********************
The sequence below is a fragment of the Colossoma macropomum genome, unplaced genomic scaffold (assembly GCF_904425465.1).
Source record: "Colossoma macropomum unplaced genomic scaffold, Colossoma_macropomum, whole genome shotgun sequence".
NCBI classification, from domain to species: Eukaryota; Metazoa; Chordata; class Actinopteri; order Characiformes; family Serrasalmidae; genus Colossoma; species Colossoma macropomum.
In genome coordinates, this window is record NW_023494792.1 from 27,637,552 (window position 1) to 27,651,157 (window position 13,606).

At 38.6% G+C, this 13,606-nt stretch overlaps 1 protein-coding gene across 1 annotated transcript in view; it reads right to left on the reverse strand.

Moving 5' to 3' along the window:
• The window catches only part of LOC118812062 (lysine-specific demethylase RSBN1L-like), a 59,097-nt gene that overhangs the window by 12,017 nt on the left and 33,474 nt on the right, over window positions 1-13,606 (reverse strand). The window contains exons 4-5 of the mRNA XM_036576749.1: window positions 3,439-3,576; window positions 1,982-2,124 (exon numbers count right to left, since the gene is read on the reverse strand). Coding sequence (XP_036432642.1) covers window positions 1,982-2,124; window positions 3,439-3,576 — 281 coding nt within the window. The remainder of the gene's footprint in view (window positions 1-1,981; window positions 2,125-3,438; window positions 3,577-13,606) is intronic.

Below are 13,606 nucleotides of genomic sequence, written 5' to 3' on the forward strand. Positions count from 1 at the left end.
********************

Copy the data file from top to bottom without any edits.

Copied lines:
The sequence below is a fragment of the Colossoma macropomum genome, unplaced genomic scaffold (assembly GCF_904425465.1).
Source record: "Colossoma macropomum unplaced genomic scaffold, Colossoma_macropomum, whole genome shotgun sequence".
NCBI classification, from domain to species: Eukaryota; Metazoa; Chordata; class Actinopteri; order Characiformes; family Serrasalmidae; genus Colossoma; species Colossoma macropomum.
In genome coordinates, this window is record NW_023494792.1 from 27,637,552 (window position 1) to 27,651,157 (window position 13,606).

At 38.6% G+C, this 13,606-nt stretch overlaps 1 protein-coding gene across 1 annotated transcript in view; it reads right to left on the reverse strand.

Moving 5' to 3' along the window:
• The window catches only part of LOC118812062 (lysine-specific demethylase RSBN1L-like), a 59,097-nt gene that overhangs the window by 12,017 nt on the left and 33,474 nt on the right, over window positions 1-13,606 (reverse strand). The window contains exons 4-5 of the mRNA XM_036576749.1: window positions 3,439-3,576; window positions 1,982-2,124 (exon numbers count right to left, since the gene is read on the reverse strand). Coding sequence (XP_036432642.1) covers window positions 1,982-2,124; window positions 3,439-3,576 — 281 coding nt within the window. The remainder of the gene's footprint in view (window positions 1-1,981; window positions 2,125-3,438; window positions 3,577-13,606) is intronic.

Below are 13,606 nucleotides of genomic sequence, written 5' to 3' on the forward strand. Positions count from 1 at the left end.